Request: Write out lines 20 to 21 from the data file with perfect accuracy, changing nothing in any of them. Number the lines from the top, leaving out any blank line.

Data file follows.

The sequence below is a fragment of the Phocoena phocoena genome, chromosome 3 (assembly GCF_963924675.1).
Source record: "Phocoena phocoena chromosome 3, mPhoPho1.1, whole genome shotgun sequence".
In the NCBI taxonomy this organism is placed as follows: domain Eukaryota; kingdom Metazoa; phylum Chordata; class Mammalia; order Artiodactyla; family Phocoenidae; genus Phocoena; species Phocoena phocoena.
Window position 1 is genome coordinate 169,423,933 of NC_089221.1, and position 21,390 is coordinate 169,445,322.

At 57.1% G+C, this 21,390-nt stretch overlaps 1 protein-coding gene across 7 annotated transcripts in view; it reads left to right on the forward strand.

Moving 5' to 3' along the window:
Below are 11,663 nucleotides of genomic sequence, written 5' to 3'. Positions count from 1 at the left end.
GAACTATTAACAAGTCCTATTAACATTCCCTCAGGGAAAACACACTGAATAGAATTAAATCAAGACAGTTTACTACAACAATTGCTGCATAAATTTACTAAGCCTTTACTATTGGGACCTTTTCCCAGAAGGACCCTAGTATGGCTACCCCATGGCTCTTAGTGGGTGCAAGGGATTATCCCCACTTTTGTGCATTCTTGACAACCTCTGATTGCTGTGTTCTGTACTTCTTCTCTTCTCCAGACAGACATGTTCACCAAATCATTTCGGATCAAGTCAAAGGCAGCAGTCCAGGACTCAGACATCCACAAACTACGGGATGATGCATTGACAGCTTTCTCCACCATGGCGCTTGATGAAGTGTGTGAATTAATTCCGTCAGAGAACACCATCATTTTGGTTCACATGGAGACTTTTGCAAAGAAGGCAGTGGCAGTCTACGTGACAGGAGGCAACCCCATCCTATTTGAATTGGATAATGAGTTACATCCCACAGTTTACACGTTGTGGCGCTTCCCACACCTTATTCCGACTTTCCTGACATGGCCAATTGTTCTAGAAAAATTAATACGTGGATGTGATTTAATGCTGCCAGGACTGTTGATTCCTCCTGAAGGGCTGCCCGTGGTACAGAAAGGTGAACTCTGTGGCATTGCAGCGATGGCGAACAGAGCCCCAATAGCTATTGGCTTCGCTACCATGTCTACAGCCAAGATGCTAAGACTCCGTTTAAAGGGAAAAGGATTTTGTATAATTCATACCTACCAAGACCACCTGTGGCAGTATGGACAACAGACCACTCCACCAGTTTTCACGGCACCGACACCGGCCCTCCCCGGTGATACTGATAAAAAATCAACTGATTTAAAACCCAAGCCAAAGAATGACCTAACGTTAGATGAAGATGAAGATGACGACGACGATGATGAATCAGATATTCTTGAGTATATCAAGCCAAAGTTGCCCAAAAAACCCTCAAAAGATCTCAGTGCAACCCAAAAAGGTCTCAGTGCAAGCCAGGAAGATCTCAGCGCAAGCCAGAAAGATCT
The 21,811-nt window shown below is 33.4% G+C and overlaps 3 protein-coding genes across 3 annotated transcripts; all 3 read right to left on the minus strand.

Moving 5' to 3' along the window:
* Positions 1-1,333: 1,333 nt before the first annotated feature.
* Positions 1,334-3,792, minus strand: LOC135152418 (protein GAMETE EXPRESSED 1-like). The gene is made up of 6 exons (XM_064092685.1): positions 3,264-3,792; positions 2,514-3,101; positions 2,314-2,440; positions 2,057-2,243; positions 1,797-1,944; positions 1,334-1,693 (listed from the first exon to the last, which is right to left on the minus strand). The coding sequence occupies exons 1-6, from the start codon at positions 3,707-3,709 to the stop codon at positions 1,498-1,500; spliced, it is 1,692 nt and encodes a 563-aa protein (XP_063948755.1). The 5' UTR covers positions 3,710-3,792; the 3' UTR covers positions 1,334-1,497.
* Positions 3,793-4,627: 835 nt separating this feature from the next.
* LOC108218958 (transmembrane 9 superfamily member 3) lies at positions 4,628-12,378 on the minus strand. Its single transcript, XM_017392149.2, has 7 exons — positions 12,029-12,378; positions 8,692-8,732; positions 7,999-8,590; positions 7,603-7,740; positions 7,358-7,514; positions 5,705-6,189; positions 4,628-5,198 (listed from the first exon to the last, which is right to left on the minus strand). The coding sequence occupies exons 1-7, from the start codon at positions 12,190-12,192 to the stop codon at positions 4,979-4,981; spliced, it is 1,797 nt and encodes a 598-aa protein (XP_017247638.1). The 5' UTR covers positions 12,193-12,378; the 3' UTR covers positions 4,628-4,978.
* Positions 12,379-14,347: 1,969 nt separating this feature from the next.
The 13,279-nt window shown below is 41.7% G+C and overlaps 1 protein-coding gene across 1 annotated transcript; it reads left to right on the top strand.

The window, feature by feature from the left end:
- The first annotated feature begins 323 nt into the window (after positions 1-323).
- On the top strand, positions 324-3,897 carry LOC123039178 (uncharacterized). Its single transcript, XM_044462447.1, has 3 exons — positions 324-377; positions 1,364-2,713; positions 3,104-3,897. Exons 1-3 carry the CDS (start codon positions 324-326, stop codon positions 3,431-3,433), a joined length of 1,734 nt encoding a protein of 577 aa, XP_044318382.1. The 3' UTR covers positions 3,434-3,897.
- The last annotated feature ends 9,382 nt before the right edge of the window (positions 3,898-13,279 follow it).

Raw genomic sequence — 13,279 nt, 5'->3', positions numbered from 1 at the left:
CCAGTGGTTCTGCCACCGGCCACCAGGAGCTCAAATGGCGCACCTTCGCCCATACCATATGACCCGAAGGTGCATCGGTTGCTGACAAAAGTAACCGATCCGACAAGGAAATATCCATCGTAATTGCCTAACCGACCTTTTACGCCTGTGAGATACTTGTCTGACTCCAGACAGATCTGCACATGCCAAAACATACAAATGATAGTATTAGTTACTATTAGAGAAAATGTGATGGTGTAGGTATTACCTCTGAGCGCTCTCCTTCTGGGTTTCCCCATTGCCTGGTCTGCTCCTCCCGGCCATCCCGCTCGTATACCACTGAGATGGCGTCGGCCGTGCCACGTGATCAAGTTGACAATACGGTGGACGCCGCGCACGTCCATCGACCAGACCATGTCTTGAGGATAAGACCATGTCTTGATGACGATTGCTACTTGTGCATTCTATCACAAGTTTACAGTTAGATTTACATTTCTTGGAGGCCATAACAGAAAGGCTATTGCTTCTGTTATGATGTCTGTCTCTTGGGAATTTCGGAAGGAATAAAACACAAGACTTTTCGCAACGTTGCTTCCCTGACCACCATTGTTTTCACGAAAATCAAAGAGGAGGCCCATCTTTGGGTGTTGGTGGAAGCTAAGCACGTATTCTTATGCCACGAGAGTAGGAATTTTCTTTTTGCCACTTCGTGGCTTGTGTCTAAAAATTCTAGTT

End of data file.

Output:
- The last annotated feature ends 9,382 nt before the right edge of the window (positions 3,898-13,279 follow it).

Raw genomic sequence — 13,279 nt, 5'->3', positions numbered from 1 at the left: